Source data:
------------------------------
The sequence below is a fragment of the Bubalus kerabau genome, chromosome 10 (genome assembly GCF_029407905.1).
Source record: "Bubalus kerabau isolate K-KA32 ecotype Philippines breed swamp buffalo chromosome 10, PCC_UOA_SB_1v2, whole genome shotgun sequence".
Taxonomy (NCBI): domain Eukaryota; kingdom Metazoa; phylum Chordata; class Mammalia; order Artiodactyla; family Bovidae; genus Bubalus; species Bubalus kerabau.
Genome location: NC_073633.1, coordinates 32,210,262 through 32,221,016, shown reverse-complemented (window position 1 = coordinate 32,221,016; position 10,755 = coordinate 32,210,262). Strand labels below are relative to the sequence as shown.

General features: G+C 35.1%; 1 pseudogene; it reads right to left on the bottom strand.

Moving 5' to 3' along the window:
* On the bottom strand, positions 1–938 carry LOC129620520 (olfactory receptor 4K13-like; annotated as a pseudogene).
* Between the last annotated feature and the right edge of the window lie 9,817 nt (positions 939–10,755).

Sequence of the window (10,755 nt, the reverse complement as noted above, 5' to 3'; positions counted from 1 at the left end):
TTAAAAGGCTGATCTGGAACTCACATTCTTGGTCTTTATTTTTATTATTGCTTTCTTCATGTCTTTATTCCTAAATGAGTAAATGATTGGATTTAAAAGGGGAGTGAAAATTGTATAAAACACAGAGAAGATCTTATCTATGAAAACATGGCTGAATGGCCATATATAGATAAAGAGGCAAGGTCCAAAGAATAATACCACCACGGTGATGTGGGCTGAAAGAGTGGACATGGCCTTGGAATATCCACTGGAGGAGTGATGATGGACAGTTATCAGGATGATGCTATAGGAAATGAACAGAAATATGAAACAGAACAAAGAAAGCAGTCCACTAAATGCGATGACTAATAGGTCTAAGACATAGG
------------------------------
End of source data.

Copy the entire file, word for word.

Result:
The sequence below is a fragment of the Bubalus kerabau genome, chromosome 10 (genome assembly GCF_029407905.1).
Source record: "Bubalus kerabau isolate K-KA32 ecotype Philippines breed swamp buffalo chromosome 10, PCC_UOA_SB_1v2, whole genome shotgun sequence".
Taxonomy (NCBI): domain Eukaryota; kingdom Metazoa; phylum Chordata; class Mammalia; order Artiodactyla; family Bovidae; genus Bubalus; species Bubalus kerabau.
Genome location: NC_073633.1, coordinates 32,210,262 through 32,221,016, shown reverse-complemented (window position 1 = coordinate 32,221,016; position 10,755 = coordinate 32,210,262). Strand labels below are relative to the sequence as shown.

General features: G+C 35.1%; 1 pseudogene; it reads right to left on the bottom strand.

Moving 5' to 3' along the window:
* On the bottom strand, positions 1–938 carry LOC129620520 (olfactory receptor 4K13-like; annotated as a pseudogene).
* Between the last annotated feature and the right edge of the window lie 9,817 nt (positions 939–10,755).

Sequence of the window (10,755 nt, the reverse complement as noted above, 5' to 3'; positions counted from 1 at the left end):
TTAAAAGGCTGATCTGGAACTCACATTCTTGGTCTTTATTTTTATTATTGCTTTCTTCATGTCTTTATTCCTAAATGAGTAAATGATTGGATTTAAAAGGGGAGTGAAAATTGTATAAAACACAGAGAAGATCTTATCTATGAAAACATGGCTGAATGGCCATATATAGATAAAGAGGCAAGGTCCAAAGAATAATACCACCACGGTGATGTGGGCTGAAAGAGTGGACATGGCCTTGGAATATCCACTGGAGGAGTGATGATGGACAGTTATCAGGATGATGCTATAGGAAATGAACAGAAATATGAAACAGAACAAAGAAAGCAGTCCACTAAATGCGATGACTAATAGGTCTAAGACATAGG